While gathering kindling in the woods behind the house my mind turns to the future. There is enough wood that is down and dead to heat a household or two, perhaps, but not more. It could sustain many more households in kindling, but again we’re not talking of the feudal forests that could trip up Hansel and Gretel, or the massive forests of a bygone America. This is a narrow woodlot – belonging to the State – in a suburb of Massachusetts.
Once in a while we meet neighbors jogging, or walking their dogs, and we make light of our “cargo”. They move on – invariably they’re faster than we are – and I wonder if our exchange will stay as friendly, as lighthearted, as the times change. Will we encounter more people gathering “free” wood? Will there be axes? Or worse? Will we discuss our rights to gather? Or will we just take?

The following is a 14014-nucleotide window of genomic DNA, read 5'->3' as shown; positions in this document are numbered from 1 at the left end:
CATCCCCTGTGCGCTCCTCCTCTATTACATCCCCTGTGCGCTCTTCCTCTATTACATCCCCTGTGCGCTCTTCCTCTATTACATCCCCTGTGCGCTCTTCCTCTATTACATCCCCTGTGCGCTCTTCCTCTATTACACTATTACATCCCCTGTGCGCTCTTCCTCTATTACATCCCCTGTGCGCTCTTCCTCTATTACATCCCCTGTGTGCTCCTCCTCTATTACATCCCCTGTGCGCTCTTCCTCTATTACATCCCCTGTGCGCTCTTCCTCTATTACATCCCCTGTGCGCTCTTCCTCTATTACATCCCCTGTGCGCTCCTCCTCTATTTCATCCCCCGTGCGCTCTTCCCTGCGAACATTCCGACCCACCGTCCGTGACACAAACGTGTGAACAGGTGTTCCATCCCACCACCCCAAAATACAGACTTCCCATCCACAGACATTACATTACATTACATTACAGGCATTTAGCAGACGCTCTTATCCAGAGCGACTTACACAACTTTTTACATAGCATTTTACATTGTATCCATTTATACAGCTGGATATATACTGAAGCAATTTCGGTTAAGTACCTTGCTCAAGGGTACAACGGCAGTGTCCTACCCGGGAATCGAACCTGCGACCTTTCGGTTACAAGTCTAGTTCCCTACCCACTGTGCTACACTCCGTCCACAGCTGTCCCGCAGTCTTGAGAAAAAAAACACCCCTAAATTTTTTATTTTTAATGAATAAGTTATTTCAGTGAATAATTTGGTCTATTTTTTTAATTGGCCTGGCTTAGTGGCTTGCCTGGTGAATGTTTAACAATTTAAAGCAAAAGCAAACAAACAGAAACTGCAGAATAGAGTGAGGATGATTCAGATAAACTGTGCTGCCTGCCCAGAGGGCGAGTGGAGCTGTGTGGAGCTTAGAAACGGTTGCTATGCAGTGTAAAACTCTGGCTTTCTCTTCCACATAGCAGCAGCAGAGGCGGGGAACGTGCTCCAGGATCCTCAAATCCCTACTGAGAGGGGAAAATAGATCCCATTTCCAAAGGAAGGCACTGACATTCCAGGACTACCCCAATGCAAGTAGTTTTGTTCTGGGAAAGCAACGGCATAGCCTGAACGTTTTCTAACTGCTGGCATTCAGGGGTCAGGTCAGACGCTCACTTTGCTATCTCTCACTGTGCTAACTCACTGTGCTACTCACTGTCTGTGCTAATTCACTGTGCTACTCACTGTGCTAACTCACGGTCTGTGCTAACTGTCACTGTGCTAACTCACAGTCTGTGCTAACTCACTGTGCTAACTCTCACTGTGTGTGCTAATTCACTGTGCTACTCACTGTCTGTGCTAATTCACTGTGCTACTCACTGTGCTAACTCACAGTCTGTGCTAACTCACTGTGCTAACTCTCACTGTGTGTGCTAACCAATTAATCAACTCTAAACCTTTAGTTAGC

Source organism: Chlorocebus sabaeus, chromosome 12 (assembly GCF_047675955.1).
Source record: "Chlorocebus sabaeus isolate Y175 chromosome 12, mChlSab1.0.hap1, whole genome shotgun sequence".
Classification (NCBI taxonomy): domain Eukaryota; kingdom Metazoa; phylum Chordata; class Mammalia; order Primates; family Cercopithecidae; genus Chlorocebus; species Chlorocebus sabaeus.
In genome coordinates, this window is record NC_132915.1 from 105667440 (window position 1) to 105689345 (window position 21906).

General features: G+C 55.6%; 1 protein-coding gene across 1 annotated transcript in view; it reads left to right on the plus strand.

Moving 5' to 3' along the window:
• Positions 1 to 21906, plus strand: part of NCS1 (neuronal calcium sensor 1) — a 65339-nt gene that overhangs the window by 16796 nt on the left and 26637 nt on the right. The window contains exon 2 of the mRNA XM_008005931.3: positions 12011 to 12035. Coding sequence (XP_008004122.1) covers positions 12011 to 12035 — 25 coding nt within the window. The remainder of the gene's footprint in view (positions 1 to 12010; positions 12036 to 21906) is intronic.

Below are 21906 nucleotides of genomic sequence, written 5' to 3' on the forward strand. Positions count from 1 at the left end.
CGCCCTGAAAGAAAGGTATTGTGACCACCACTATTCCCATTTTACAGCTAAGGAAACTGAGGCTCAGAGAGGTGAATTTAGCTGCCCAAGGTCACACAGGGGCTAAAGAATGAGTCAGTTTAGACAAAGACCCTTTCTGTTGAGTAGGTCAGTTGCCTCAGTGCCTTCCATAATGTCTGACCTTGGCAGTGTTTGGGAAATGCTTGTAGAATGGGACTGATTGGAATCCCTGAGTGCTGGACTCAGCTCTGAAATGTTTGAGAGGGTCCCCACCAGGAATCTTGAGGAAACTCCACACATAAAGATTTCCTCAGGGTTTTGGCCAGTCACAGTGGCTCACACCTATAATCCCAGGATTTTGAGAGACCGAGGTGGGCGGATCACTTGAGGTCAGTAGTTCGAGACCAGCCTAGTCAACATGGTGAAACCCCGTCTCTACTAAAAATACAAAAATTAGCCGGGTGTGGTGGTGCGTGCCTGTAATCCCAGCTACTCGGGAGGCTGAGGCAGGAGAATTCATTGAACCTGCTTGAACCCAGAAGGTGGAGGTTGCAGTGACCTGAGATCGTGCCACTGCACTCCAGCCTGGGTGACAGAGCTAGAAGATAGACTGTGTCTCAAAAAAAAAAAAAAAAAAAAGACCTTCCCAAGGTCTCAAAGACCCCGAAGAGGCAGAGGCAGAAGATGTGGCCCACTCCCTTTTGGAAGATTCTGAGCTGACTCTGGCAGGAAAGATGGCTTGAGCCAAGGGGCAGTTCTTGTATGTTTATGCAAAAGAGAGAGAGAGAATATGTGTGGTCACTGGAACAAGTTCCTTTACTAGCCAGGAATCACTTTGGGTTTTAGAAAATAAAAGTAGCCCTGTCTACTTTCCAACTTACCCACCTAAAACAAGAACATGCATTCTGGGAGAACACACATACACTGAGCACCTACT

I want to gather kindling every day as the weather allows. It’s good physical exercise and it stimulates Amie’s imagination – not always verbalized for me to partake of. It kindles my thoughts as well, summoning a dark picture that is fuzzed, though, at the edges, by the knowledge of how easily these smooth, dead sticks will catch fire in our wood stove, come the cold days.